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Wednesday, February 29, 2012

Truth in Advertising

When you are in the business of selling Widgets, you have a physical product. If they are broken you have to replace them. If the Widgets don't operate as advertised you may have a hard time making money. It behooves you to have a high quality Widget.

In Biotech you are often times selling intellectual property or the promises/claims contained in a patent. I have an example of false promises being sold to RBC Capital Market participants today. Is it a crime to tell people you can select drug candidates quickly and manufacture them in an economically superior manner when in fact neither claim is true? There are claims made on a press release that one particular biotech can have a drug candidate in 5 months which can be ready to manufacture easily scaling from 1 to 50,000 liters. Since this is in the press release, and this is being presented to investors, is this legal if the claims are false? Are biotech companies protected by due diligence laws?

I'm quite certain the claims on the website and the press release are not true. With no real money, the company quickly selected a drug candidate. Luck was on their side and the drug candidate turned out to generate promising data. They received series A financing, hired a CMO to make the drug and they obtained early clinical data that led to a partnership that put the company on stable ground. After the partnership was solidified the big pharma partner soon found out that the small biotech company did not actually have any usable drug.

The data obtained from the small biotechs only drug candidate came from third world clinical trials where the manufacturing details were not closely scrutinized. The small bioech did not have the expertise to make the drug, thus they had to rely on their CMO for process development. They forced their CMO to move fast, with no consideration of future manufacturing processes at a larger scale. The scale listed on their website is 50,000 liters. As a result of the hasty leadership decisions, they were ensuring that the scale up would be disastrous. Ultimately they scaled DOWN from 2,000 liters to 1,000 liters, 49,000 liters short of the scalability claim on the website. If the 50,000 liter scale is ever acheived it will be due to the expertise of the CMO. No one at the small biotech has ever worked in manufacturing.

The claims made at RBC today, by the small biotech, are false. I have not mentioned the other claim that the drug discovery process only takes five months. Also false. The small biotech spent 5 years in between the first and the second drug candidate. The second candidate was mentioned a few years ago without any partnerships lining up. There is in fact, no screening strategy other than the usual methods using ELISAs and FACS analysis looking for drug and target binding.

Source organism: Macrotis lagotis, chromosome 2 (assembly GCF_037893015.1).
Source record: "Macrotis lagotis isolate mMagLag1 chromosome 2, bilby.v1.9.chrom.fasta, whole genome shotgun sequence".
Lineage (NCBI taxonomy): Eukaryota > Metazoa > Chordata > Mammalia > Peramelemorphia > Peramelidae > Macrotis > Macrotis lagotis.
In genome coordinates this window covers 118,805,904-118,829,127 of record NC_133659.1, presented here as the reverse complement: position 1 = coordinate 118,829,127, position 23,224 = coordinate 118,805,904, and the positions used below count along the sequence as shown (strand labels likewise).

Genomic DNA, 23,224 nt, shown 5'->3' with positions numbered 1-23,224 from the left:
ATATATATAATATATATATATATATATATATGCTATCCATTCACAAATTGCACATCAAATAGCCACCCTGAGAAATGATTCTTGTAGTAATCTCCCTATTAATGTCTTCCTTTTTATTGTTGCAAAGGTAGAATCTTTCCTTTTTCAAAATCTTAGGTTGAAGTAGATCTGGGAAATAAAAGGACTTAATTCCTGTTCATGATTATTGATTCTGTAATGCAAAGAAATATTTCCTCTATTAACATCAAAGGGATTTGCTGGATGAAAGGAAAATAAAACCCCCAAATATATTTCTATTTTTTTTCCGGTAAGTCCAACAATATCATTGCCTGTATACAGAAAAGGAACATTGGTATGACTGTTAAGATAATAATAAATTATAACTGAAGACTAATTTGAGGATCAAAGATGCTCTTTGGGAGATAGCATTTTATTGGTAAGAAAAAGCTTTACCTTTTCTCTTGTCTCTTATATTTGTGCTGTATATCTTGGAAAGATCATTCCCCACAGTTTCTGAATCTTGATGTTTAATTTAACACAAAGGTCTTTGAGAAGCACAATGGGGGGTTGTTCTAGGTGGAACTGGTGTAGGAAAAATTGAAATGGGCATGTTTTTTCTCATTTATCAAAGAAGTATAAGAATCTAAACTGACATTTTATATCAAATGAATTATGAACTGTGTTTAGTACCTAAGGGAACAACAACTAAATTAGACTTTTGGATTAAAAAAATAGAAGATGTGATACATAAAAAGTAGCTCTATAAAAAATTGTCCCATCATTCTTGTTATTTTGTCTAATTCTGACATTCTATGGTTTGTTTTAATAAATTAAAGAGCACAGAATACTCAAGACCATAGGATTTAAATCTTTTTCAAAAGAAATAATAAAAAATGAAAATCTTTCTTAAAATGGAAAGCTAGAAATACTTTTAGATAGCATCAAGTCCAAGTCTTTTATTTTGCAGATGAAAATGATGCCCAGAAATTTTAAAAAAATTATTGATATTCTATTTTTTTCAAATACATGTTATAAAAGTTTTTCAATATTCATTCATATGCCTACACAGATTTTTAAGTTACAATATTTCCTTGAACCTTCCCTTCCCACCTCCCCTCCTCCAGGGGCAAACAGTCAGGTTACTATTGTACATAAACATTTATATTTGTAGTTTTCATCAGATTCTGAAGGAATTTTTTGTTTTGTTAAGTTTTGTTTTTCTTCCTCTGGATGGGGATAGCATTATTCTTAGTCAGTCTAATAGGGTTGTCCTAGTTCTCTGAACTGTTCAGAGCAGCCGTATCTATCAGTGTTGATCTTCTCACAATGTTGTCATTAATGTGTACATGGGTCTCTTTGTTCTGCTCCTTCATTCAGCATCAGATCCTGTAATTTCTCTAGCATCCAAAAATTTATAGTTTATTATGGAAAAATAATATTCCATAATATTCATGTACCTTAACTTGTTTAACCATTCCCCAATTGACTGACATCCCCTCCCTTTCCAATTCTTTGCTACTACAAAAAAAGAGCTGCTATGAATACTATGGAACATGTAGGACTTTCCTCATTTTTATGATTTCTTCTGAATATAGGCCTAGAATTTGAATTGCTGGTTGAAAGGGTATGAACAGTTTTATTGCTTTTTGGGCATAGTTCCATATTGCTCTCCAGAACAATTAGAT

Why would anyone question the sincerity of the small biotech CEO? If an investor gets excited by the promises and decides to invest, it will be up to them to do their due diligence. The term "due diligence" first came into common use as a result of the United States' Securities Act of 1933. This Act included a defense, referred to as the "Due Diligence" defense, which could be used by broker-dealers when accused of inadequate disclosure to investors of material information with respect to the purchase of securities.

During the partnership between biotech and big pharma, due diligence reviews are undertaken to identify and assess the business risks. In this case, the big pharma company did not do a good job during their due diligence audits of the manufacturing processes. The long delay in providing material for clinical trials was costly, but entirely the fault of the big pharma company. The investors listening to the small biotech CEO today don't know any of this. They are watching people talk. As all investors consider themselves savvy, they are starting the due diligence process as they are listening.

The business model of biotech thus does not require honesty. It requires due diligence on behalf of those we can get to listen to us. The same must go for those looking for that place Feynman speaks of.
So I have just one wish for you--the good luck to be somewhere
where you are free to maintain the kind of integrity I have
described, and where you do not feel forced by a need to maintain
your position in the organization, or financial support, or so on,
to lose your integrity. May you have that freedom.

I can neither confirm nor deny any affiliation with the small biotech I speak of here today. They are a Cargo Cult, experienced at promising cargo, with no expertise on how cargo gets delivered.

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